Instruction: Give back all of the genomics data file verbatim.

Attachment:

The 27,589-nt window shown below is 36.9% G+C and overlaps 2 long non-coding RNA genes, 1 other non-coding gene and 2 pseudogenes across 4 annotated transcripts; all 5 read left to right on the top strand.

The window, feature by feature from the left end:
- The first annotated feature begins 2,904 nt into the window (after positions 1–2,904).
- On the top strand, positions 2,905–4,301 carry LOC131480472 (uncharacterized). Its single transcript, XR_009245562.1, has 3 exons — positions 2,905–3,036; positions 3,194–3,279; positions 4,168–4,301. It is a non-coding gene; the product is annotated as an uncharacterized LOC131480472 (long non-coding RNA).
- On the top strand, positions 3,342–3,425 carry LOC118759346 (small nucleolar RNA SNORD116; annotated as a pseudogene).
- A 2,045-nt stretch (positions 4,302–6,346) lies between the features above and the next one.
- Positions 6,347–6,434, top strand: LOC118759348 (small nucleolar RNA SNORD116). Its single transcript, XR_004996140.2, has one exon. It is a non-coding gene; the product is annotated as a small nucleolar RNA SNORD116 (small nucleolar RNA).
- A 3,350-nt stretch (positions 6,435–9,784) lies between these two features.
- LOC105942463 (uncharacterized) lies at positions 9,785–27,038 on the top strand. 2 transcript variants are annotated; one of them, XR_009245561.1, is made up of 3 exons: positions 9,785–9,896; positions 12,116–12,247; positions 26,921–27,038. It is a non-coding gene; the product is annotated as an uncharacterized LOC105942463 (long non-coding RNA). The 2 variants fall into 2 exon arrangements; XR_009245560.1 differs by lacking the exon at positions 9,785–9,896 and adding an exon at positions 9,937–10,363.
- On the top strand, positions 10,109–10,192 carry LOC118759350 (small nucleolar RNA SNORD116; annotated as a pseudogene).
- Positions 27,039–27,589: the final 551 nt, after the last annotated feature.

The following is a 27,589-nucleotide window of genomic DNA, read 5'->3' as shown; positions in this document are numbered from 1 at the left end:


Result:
The 27,589-nt window shown below is 36.9% G+C and overlaps 2 long non-coding RNA genes, 1 other non-coding gene and 2 pseudogenes across 4 annotated transcripts; all 5 read left to right on the top strand.

The window, feature by feature from the left end:
- The first annotated feature begins 2,904 nt into the window (after positions 1–2,904).
- On the top strand, positions 2,905–4,301 carry LOC131480472 (uncharacterized). Its single transcript, XR_009245562.1, has 3 exons — positions 2,905–3,036; positions 3,194–3,279; positions 4,168–4,301. It is a non-coding gene; the product is annotated as an uncharacterized LOC131480472 (long non-coding RNA).
- On the top strand, positions 3,342–3,425 carry LOC118759346 (small nucleolar RNA SNORD116; annotated as a pseudogene).
- A 2,045-nt stretch (positions 4,302–6,346) lies between the features above and the next one.
- Positions 6,347–6,434, top strand: LOC118759348 (small nucleolar RNA SNORD116). Its single transcript, XR_004996140.2, has one exon. It is a non-coding gene; the product is annotated as a small nucleolar RNA SNORD116 (small nucleolar RNA).
- A 3,350-nt stretch (positions 6,435–9,784) lies between these two features.
- LOC105942463 (uncharacterized) lies at positions 9,785–27,038 on the top strand. 2 transcript variants are annotated; one of them, XR_009245561.1, is made up of 3 exons: positions 9,785–9,896; positions 12,116–12,247; positions 26,921–27,038. It is a non-coding gene; the product is annotated as an uncharacterized LOC105942463 (long non-coding RNA). The 2 variants fall into 2 exon arrangements; XR_009245560.1 differs by lacking the exon at positions 9,785–9,896 and adding an exon at positions 9,937–10,363.
- On the top strand, positions 10,109–10,192 carry LOC118759350 (small nucleolar RNA SNORD116; annotated as a pseudogene).
- Positions 27,039–27,589: the final 551 nt, after the last annotated feature.

The following is a 27,589-nucleotide window of genomic DNA, read 5'->3' as shown; positions in this document are numbered from 1 at the left end: